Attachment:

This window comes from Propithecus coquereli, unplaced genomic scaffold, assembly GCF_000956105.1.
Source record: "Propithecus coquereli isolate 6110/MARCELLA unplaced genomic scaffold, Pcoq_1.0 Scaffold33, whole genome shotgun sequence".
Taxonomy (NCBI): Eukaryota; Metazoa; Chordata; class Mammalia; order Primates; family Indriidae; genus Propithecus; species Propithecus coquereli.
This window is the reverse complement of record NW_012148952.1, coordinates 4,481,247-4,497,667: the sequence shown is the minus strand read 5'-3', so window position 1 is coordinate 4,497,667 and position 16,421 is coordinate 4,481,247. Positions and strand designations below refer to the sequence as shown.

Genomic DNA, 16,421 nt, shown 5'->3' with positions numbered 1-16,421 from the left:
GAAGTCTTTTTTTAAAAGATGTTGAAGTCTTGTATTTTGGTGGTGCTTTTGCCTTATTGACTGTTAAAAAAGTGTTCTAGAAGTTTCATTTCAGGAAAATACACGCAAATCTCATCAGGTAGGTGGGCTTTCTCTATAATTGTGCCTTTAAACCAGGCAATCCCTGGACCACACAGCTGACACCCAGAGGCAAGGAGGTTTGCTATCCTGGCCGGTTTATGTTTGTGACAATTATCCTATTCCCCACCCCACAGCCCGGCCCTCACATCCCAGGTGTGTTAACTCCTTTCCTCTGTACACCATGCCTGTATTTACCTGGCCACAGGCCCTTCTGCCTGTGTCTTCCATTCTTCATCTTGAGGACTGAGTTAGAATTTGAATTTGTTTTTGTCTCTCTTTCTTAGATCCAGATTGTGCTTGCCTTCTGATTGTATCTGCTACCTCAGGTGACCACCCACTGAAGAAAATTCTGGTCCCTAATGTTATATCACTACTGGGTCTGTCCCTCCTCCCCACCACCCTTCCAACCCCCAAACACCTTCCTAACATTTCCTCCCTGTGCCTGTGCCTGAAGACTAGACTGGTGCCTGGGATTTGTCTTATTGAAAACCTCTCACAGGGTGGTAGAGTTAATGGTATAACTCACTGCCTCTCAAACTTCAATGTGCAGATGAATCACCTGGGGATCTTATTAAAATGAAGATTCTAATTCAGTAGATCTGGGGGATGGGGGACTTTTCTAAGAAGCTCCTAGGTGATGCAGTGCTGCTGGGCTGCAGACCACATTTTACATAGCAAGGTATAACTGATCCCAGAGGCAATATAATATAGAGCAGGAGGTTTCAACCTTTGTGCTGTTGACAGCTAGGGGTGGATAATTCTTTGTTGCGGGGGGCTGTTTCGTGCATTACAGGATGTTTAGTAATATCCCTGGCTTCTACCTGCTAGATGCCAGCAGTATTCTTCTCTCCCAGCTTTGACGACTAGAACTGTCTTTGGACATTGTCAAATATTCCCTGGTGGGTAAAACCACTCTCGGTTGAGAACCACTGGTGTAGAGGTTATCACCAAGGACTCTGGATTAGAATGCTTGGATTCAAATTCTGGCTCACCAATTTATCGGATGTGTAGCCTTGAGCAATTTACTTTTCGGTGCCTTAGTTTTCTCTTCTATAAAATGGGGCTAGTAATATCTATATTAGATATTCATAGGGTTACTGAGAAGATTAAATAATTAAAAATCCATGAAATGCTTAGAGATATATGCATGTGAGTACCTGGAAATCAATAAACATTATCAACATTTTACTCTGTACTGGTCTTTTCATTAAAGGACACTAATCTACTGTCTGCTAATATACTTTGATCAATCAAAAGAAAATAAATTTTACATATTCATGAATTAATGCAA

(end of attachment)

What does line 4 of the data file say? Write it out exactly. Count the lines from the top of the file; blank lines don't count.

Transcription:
This window is the reverse complement of record NW_012148952.1, coordinates 4,481,247-4,497,667: the sequence shown is the minus strand read 5'-3', so window position 1 is coordinate 4,497,667 and position 16,421 is coordinate 4,481,247. Positions and strand designations below refer to the sequence as shown.